Florissant Considers 10% ‘Forgivable’ Loans Homebuyer Program
By Carol Arnett
The Florissant City Council held a work session after their regular meeting this week to discuss among other things , a first time home buyer program for the city.
Councilman Tim Lee said that this is something that several council members had expressed support for starting a program, and he wanted to keep the momentum going.
Lee offered some ideas for a program and asked the council for input. He said the program could offer forgivable loans to first time homebuyers in the city of up to 10% of the purchase price, up to $7,000. He stressed that the program would be for first time homebuyers in the city; someone could own a home in another municipality and move to Florissant and qualify.
The loan would be forgiven if the homebuyer stays in the home for a certain period of time. If they sell earlier, they must pay the loan back.
Lee proposed no income qualification; He said he wanted to open the program for all. He noted that most municipalities that offer programs like this have an income qualification.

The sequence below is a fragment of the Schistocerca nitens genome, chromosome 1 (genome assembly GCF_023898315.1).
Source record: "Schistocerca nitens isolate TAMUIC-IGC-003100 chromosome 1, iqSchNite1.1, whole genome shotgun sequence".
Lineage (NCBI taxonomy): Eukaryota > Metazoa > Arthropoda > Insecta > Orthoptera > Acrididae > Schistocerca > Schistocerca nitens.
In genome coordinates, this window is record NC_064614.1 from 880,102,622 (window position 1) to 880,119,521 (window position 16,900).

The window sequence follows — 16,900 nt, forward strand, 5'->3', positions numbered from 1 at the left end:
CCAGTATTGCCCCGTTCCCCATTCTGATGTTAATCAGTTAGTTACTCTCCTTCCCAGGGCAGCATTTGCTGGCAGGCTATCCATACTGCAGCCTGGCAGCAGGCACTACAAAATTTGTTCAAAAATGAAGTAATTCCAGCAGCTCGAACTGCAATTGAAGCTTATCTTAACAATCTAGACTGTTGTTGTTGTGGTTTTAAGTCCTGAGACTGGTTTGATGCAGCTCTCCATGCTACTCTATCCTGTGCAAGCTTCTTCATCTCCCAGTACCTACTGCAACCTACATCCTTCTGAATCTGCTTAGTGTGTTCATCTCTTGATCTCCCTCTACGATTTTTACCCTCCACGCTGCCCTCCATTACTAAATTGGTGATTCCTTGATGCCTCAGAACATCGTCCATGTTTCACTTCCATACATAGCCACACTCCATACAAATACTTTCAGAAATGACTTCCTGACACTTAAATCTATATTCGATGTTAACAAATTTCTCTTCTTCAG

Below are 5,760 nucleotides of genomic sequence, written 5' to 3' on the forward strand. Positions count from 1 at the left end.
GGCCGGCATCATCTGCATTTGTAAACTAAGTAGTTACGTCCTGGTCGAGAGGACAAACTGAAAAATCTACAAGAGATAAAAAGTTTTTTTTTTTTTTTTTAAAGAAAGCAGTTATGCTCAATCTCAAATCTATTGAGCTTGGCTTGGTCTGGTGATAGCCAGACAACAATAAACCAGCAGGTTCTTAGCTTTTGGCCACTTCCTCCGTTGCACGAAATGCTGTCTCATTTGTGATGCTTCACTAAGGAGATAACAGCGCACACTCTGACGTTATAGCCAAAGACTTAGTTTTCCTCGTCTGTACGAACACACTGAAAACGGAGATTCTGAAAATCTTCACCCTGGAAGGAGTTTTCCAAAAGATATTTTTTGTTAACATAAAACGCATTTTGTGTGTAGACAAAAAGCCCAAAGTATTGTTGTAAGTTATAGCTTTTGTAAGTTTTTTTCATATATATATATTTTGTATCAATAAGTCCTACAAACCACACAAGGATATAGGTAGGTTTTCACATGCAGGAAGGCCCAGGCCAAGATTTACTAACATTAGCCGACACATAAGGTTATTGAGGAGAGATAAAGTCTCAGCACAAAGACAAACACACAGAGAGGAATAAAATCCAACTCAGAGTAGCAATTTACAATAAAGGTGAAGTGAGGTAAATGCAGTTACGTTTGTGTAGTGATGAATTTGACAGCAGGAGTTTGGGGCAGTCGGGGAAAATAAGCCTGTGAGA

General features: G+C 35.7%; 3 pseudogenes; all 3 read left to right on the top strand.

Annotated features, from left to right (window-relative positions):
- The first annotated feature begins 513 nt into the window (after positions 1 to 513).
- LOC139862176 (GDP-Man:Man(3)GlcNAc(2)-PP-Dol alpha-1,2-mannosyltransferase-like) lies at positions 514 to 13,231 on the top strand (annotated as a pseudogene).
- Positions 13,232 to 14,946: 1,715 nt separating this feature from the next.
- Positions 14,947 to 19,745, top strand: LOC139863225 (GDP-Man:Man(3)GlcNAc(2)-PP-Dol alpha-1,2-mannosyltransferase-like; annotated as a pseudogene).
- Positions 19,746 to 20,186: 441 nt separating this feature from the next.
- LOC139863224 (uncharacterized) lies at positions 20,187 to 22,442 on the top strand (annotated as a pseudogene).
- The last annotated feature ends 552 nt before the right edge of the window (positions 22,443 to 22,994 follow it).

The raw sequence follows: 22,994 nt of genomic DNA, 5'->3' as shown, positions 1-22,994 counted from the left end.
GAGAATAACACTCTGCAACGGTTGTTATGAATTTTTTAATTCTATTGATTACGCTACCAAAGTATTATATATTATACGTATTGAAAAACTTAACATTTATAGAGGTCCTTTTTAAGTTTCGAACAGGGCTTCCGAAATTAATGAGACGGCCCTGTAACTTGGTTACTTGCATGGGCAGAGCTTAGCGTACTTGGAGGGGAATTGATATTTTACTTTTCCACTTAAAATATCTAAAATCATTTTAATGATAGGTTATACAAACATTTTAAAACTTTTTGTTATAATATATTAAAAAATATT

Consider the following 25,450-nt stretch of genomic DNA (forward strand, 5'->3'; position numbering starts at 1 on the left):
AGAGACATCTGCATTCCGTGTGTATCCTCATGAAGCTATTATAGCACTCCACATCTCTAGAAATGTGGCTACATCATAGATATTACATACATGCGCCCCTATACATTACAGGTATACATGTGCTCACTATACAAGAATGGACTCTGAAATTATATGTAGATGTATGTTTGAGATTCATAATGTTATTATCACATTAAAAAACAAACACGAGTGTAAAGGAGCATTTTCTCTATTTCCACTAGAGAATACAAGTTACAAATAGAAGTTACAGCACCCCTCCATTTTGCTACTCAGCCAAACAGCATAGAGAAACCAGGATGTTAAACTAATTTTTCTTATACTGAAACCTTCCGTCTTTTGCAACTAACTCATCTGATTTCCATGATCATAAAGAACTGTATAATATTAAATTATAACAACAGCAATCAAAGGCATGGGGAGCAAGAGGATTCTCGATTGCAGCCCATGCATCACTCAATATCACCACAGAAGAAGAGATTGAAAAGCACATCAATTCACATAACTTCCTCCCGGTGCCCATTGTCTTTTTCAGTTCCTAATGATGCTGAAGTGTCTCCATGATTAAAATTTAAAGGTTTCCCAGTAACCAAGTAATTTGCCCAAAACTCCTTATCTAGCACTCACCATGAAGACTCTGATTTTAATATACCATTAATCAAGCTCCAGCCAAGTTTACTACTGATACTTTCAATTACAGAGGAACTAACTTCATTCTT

The purchaser would have to secure financing for the home. City Housing Director Carol O’Mara was not at the meeting but had sent her ideas about the program to the council. She recommended that each participant be required to complete the city’s homebuyer program. She also suggested that the homebuyer has to provide some of the down payment, and she suggested five years as the time in which the loan is forgiven. She suggested that residents currently renting could apply also for the program.
There was some discussion about when the five years would start, either at closing or at occupancy. Councilman Joe Eagan pointed out that not all vacant homes are ready for immediate occupancy. “Some homes are in bad shape. Can we give them time to get them up to code?” He suggested that the five years start from date of occupancy.
Other council members questioned if participants could get a mortgage without passing an inspection. Councilman Mark Schmidt suggested that the council ask someone from the mortgage industry for their input. Mayor Tom Schneider said that he would speak to some people about giving their input to the council.
City Attorney John Hessel said the program should have no problem from a legal standpoint. He suggested that if the goal of the program was to attract new homeowners, the money should be available at closing.
The council agreed to study Lee and O’Mara’s ideas, meet with the mortgage industry professionals, and continue to work on the program.
You must be logged in to post a comment.